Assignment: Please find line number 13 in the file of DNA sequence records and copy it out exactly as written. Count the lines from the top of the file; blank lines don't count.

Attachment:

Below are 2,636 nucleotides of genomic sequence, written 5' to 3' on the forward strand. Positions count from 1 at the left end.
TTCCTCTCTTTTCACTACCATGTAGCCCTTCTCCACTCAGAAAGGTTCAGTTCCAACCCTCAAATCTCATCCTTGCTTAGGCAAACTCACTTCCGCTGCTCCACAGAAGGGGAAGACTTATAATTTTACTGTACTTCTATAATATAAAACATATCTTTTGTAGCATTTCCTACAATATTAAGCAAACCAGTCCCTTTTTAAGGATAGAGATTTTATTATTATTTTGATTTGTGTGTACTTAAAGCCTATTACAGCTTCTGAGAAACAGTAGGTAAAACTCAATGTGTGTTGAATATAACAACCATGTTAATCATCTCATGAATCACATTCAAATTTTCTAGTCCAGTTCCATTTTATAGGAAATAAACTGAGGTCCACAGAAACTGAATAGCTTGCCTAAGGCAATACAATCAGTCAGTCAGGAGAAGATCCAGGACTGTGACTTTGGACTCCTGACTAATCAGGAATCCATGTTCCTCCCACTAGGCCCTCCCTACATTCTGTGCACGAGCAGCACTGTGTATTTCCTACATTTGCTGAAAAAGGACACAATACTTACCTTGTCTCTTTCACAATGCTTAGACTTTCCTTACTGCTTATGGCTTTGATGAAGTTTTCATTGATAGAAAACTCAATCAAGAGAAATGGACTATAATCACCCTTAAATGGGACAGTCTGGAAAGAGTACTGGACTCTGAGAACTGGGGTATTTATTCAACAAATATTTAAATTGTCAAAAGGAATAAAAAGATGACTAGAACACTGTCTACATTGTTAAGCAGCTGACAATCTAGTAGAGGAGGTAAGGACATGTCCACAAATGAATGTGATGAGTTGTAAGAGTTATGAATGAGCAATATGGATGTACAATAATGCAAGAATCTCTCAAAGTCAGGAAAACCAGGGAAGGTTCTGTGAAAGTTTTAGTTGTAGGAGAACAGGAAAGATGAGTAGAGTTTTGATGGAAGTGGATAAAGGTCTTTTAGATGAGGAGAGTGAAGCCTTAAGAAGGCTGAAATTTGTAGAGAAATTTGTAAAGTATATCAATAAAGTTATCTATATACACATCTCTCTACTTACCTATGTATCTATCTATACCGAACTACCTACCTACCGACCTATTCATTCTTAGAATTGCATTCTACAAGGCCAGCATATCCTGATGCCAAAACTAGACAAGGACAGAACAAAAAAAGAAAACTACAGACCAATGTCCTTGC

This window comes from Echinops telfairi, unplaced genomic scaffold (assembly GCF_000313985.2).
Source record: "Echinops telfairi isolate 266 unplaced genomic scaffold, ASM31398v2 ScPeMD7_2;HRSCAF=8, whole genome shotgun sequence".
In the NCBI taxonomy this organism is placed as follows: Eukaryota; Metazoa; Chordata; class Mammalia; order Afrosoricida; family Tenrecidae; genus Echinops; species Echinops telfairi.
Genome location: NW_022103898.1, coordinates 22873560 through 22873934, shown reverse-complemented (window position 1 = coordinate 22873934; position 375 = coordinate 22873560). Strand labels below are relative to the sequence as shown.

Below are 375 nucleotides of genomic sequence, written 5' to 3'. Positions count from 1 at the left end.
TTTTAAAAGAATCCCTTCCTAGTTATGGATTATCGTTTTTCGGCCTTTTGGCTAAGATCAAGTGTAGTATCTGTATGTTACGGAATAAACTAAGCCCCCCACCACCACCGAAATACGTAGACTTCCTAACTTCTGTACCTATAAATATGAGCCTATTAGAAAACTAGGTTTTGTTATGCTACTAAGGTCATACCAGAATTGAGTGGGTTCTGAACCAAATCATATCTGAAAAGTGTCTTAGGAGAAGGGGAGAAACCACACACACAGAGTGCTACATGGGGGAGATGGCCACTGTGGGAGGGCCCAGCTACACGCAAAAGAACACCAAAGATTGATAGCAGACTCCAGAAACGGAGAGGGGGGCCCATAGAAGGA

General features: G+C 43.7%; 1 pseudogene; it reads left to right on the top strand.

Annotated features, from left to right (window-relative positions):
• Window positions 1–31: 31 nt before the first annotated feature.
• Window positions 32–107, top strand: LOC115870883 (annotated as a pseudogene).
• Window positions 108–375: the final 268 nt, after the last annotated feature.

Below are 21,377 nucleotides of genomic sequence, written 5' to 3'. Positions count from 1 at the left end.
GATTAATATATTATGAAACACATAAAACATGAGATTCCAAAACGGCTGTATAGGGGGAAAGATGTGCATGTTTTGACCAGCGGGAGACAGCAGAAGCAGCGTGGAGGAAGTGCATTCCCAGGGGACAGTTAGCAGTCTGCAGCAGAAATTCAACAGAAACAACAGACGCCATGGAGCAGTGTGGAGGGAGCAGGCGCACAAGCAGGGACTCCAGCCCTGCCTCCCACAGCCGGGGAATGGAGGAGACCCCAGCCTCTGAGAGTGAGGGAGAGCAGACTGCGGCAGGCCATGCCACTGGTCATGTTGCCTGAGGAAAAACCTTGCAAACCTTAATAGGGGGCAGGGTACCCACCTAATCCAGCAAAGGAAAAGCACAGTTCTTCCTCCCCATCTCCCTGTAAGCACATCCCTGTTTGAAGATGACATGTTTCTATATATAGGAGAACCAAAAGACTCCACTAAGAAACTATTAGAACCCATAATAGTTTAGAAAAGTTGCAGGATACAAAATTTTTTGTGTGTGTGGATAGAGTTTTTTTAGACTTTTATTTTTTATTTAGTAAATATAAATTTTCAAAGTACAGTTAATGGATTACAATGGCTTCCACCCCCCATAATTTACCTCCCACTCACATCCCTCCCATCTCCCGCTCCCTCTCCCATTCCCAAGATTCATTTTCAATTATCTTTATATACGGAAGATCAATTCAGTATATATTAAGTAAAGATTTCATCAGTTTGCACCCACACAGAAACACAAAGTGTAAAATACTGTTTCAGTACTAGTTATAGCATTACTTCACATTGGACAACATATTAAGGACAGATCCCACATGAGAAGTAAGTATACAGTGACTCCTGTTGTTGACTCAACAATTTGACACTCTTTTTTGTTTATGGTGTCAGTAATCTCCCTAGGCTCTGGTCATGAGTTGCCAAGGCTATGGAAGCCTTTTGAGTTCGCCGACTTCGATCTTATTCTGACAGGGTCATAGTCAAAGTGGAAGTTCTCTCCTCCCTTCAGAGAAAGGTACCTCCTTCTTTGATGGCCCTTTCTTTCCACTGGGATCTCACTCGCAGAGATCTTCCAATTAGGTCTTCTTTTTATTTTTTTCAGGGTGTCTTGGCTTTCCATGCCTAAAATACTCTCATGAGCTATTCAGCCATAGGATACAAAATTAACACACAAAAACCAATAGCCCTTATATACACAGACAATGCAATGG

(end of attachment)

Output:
• Window positions 108–375: the final 268 nt, after the last annotated feature.